New ethanol law could spark regional trend, biofuels exec says

By: - May 17, 2022 4:15 pm

Gov. Kim Reynolds speaks May 17, 2022, at a farm near Prairie City before signing legislation aimed at expanding the market for biofuels in the state. (Photo by Kathie Obradovich/Iowa Capital Dispatch)

A new state law that requires most of Iowa’s fuel stations to sell a gasoline blend with 15% ethanol will rapidly expand the fuel’s availability, but the law’s long-term effects might be more potent, according to the executive director of the Iowa Renewable Fuels Association.

Gov. Kim Reynolds signed House File 2128, aimed at boosting the use of corn-based ethanol to fuel the state’s vehicles, into law on Tuesday. Her action capped a protracted and hard-fought legislative initiative that began last year.

The 2021 proposal would have required nearly all gasoline pumps to dispense fuels blended with ethanol — similar to Minnesota’s requirements — but it failed to generate enough support for passage. This year’s compromise bill requires at least half of gasoline pumps to dispense E15 but has exceptions for smaller fueling stations and others with outdated tanks that would be too expensive to replace. It underwent several revisions this session before the Iowa House and Senate each approved it in late April.

The new law is also expected to boost the sales of diesel blends that contain 20% biodiesel, which is often made with soybean oil.

“This is an exciting day for Iowa as we sign truly a landmark biofuels bill into law,” Reynolds said Tuesday on a farm near Prairie City, east of Des Moines.

Gov. Kim Reynolds signs biofuels legislation May 17, 2022, at a farm near Prairie City. (Photo by Kathie Obradovich/Iowa Capital Dispatch)

Monte Shaw, the Iowa Renewable Fuels Association’s executive director, predicts that E15 will be available at 1,000 more stations in 2026, when the ethanol requirement goes into effect. That would more than quadruple the current total, according to state data.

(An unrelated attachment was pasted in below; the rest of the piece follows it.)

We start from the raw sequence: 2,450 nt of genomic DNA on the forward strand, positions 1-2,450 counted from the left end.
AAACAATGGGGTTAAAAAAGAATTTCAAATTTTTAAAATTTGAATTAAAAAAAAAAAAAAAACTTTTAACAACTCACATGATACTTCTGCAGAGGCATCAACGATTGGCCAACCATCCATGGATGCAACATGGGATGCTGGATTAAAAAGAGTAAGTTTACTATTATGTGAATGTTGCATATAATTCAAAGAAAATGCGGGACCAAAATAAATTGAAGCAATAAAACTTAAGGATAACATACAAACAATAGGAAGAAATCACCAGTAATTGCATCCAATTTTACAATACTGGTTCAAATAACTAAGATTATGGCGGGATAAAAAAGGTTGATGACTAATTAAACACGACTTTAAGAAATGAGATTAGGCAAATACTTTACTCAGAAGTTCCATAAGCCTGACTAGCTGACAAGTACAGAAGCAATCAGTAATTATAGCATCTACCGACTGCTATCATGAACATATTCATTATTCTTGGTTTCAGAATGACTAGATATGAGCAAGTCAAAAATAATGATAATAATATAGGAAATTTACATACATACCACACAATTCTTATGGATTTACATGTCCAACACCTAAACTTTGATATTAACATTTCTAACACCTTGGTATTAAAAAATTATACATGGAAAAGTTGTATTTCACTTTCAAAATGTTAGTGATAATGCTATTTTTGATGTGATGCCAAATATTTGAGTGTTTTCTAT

Shaw estimates the new requirements will lead to an increased demand for ethanol of about 60 million gallons per year. That’s not a huge increase compared to the state’s production capacity of more than 4 billion gallons per year, but the new law sets the stage for future expansion on two fronts, Shaw said.

“I honestly believe that we’ll look back on this and say that this was the most important piece of biofuels legislation Iowa has ever enacted,” he said.

First, the law also requires new fuel station infrastructure — the tanks, fuel lines and pumps — to be compatible with higher blends of ethanol, which can degrade certain plastics and rubbers. That will help facilitate future increases in blend requirements, perhaps with gasoline blends of 30% or 40% ethanol, Shaw said.

Incompatible equipment was a primary roadblock for the current legislation, with some small-town fuel stations warning that earlier drafts of the bill had requirements that would have put them out of business. The final version exempted gas stations that sell fewer than 300,000 gallons per year.